In some embodiments, the glycosylation of the antibody suitable for depletion of cancer cells is modified. For example, an aglycosylated antibody can be made (i.e., the antibody lacks glycosylation). Glycosylation can be altered to, for example, increase the affinity of the antibody for the antigen. Such carbohydrate modifications can be accomplished by, for example, altering one or more sites of glycosylation within the antibody sequence. For example, one or more amino acid substitutions can be made that result in elimination of one or more variable region framework glycosylation sites to thereby eliminate glycosylation at that site. Such aglycosylation may increase the affinity of the antibody for antigen. Such an approach is described in further detail in U.S. Patent Nos. 5,714,350 and 6,350,861 by Co et al. Additionally or alternatively, an antibody can be made that has an altered type of glycosylation, such as a hypofucosylated or non-fucosylated antibody having reduced amounts of or no fucosyl residues or an antibody having increased bisecting GlcNac structures. Such altered glycosylation patterns have been demonstrated to increase the ADCC ability of antibodies. Such carbohydrate modifications can be accomplished by, for example, expressing the antibody in a host cell with altered glycosylation machinery. Cells with altered glycosylation machinery have been described in the art and can be used as host cells in which to express recombinant antibodies of the present invention to thereby produce an antibody with altered glycosylation. For example, EP 1 ,176,195 by Hang et al. describes a cell line with a functionally disrupted FUT8 gene, which encodes a fucosyl transferase, such that antibodies expressed in such a cell line exhibit hypofucosylation or are devoid of fucosyl residues. Therefore, in some embodiments, the human monoclonal antibodies of the present invention may be produced by recombinant expression in a cell line which exhibit hypofucosylation or non-fucosylation pattern, for example, a mammalian cell line with deficient expression of the FUT8 gene encoding fucosyltransferase. PCT Publication WO 03/035835 by Presta describes a variant CHO cell line, Lecl3 cells, with reduced ability to attach fucose to Asn(297)-linked carbohydrates, also resulting in hypofucosylation of antibodies expressed in that host cell (see also Shields, R.L. et al, 2002 J. Biol. Chem. 277:26733-26740). PCT Publication WO 99/54342 by Umana et al. describes cell lines engineered to express glycoprotein-modifying glycosyl transferases (e.g., beta(l,4)-N acetylglucosaminyltransferase III (GnTIII)) such that antibodies expressed in the engineered cell lines exhibit increased bisecting GlcNac structures which results in increased ADCC activity of the antibodies (see also Umana et al, 1999 Nat. Biotech. 17: 176-180). Eureka Therapeutics further describes genetically engineered CHO mammalian cells capable of producing antibodies with altered mammalian glycosylation pattern devoid of fucosyl residues (http://www.eurekainc.com/a&boutus/companyoverview.html). Alternatively, the human monoclonal antibodies of the present invention can be produced in yeasts or filamentous fungi engineered for mammalian- like glycosylation pattern and capable of producing antibodies lacking fucose as glycosylation pattern (see for example EP1297172B1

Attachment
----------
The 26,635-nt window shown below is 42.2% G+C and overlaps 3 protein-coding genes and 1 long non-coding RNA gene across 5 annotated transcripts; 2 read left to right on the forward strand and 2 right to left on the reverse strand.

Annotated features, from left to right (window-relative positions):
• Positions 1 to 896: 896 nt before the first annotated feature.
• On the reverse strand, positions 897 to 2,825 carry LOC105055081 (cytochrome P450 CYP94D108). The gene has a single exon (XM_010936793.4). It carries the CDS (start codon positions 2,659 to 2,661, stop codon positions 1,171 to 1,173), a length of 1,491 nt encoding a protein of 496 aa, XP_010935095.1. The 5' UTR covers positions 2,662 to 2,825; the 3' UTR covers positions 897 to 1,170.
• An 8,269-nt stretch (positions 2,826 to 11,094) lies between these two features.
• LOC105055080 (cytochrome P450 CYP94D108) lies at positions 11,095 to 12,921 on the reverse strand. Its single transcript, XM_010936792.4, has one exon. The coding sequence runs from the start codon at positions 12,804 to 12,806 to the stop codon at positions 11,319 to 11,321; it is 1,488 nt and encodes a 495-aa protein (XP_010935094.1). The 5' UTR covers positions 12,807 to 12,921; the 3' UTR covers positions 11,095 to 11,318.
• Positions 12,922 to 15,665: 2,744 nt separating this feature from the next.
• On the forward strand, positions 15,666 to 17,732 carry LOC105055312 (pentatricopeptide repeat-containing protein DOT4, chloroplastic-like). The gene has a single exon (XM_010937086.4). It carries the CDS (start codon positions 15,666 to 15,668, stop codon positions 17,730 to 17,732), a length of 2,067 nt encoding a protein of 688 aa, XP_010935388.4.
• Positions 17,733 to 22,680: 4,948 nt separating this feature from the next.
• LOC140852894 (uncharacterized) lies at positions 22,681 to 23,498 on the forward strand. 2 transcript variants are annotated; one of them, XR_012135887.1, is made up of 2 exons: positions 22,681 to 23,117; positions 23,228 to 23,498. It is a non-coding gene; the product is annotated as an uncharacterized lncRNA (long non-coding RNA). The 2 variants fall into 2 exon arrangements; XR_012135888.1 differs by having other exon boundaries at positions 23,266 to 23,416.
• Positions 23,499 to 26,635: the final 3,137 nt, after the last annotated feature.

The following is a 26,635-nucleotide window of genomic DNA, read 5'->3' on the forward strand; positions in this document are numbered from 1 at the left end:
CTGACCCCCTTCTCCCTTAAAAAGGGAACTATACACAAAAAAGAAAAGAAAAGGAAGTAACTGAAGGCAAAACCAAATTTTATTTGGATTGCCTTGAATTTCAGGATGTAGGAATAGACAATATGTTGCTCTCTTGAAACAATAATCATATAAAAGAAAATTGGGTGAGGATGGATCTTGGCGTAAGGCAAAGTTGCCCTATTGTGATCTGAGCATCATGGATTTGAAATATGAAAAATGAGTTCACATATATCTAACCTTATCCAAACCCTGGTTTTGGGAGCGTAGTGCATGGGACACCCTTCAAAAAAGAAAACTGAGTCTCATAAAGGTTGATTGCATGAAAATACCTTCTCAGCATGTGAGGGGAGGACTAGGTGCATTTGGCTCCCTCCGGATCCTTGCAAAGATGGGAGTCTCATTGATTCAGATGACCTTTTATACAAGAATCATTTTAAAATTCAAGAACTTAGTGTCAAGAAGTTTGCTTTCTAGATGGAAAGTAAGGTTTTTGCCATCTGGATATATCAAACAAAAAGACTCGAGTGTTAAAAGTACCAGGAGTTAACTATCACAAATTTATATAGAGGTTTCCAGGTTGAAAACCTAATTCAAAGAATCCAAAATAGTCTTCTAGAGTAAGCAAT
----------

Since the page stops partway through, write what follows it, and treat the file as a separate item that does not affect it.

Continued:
In some embodiments, the antibody suitable for depletion of cancer cells mediated complement dependant cytotoxicity. "Complement dependent cytotoxicity" or "CDC" refers to the ability of a molecule to initiate complement activation and lyse a target in the presence of complement. The complement activation pathway is initiated by the binding of the first component of the complement system (Clq) to a molecule (e.g., an antibody) complexed with a cognate antigen. To assess complement activation, a CDC assay, e.g., as described in Gazzano-Santaro et al., J. Immunol. Methods, 202: 163 (1996), may be performed.